WASHINGTON -- In August, Tim Collette's son Aaron will spend 15 days on leave from Iraq.
Aaron is 20 years old, and he's been in the Army for about a year and a half. A few weeks ago, his squad was hit with an improvised explosive device. Everybody survived, but it frightened both the soldier and his family. The Army told Aaron he could go anywhere he wanted. And of all the places in the world he could visit, Aaron wants to go home.
But Aaron might not have a home to come home to. Collette has been defending his house from foreclosure since 2008. It's currently scheduled to be auctioned off on June 20.
"I just want him to come home and know he can be safe for 15 days," Collette told HuffPost. "I don't want him thinking about coming home and having it not be there."
Tim said negotiating with his bank, JPMorgan Chase, has been a living nightmare.
When he first asked for help in 2008, he had not missed any payments. At the time, his mortgage was being handled by Washington Mutual, a subprime lending specialist Chase purchased in the fall of 2008. Collette said WaMu told him he would only qualify for a loan modification if he missed two of his $1,100 monthly mortgage payments. So he missed the payments. And the bank began trying to foreclose on him.
"They told me that you can't qualify for a loan modification without missing two payments, so I missed two payments, but I haven't gotten the modification," he said.
The bank has repeatedly lost Collette's mortgage paperwork and he receives different, often conclicting advice almost every time he communicates with Chase. After months of wrangling, the bank agreed to a "forbearance plan" that cut Tim's payments from $1,100 to $600.
In 2010, after making 13 months of payments, an unexpected bill arrived on Collette's doorstep. Chase wanted the $500 a month differential back, plus penalty fees: $9,000 in total. Collette could afford to pay $1,100. But he didn't have $9,000. After thinking he had arranged for at least temporary relief, Chase suddenly demanded that he pay up, or get out.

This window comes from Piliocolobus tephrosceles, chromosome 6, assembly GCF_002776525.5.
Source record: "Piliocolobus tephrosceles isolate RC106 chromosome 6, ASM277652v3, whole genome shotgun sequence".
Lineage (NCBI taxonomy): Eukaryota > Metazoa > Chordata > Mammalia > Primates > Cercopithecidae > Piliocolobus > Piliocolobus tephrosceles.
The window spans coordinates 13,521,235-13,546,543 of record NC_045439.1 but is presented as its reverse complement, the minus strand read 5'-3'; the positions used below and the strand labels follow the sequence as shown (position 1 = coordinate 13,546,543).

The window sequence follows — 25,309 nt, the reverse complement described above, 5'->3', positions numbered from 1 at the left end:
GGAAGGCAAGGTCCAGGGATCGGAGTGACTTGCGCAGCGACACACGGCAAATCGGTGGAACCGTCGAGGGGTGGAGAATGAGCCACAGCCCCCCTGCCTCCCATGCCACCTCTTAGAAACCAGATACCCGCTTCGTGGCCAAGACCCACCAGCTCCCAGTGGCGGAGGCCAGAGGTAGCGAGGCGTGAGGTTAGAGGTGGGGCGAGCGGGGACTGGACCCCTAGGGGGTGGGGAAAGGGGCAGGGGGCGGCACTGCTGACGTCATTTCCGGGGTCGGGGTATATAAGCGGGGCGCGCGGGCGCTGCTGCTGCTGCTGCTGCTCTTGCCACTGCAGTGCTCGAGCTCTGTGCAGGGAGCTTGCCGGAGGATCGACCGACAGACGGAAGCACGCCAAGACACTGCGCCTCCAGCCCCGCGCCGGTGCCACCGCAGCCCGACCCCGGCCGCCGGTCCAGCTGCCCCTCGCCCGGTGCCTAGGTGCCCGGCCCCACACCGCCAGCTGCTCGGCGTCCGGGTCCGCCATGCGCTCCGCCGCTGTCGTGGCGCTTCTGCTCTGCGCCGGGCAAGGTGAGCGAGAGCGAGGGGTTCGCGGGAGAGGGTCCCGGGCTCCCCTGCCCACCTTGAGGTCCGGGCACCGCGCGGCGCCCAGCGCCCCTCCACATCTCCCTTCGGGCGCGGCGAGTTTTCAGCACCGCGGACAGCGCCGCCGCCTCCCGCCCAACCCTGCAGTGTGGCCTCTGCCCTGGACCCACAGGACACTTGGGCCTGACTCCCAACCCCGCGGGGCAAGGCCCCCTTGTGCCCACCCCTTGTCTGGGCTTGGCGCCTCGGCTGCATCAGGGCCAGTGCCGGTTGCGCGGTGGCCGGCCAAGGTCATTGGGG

JPMorgan Chase and its CEO, Jamie Dimon, have spent months apologizing for illegally foreclosing on the homes of active-duty military members currently fighting in Iraq and Afghanistan. Soldiers have an extra layer of legal protection in mortgage lending. Even if you miss payments, a bank cannot evict your family while you fight for your country.
"We recognize that we made a mistake," Dimon told the company's shareholders at their annual meeting in May. "There is no class of citizen that we hold in higher regard; there is no mistake that we've made -- this is the worst one we've made. We deeply apologize to our veterans . . . and we're sorry."
Chase foreclosed on the families of 27 active-duty military members in violation of the law. The bank has since made a very public effort to demonstrate that it intends to do right by those families by giving back their homes where possible and by paying damages in cases where the house has been sold.
But that extra layer of legal protection does not apply to the parents of soldiers. Aaron wants to come home, but since the mortgage is in Collette's name, the family is left with the narrower legal protections of non-military families. And while Chase is making a major push to repair its reputation with veterans, it has not initiated similar programs for other borrowers who say Chase has wrongfully foreclosed on them.
Collette said his primary concern now is not about the house, but about the strain the foreclosure process is taking on Aaron.
"He worries about it," Collette said. "I don't talk to him about it when we talk, but he knows what's going on and he shouldn't have to think about this when he's trying to stay alive."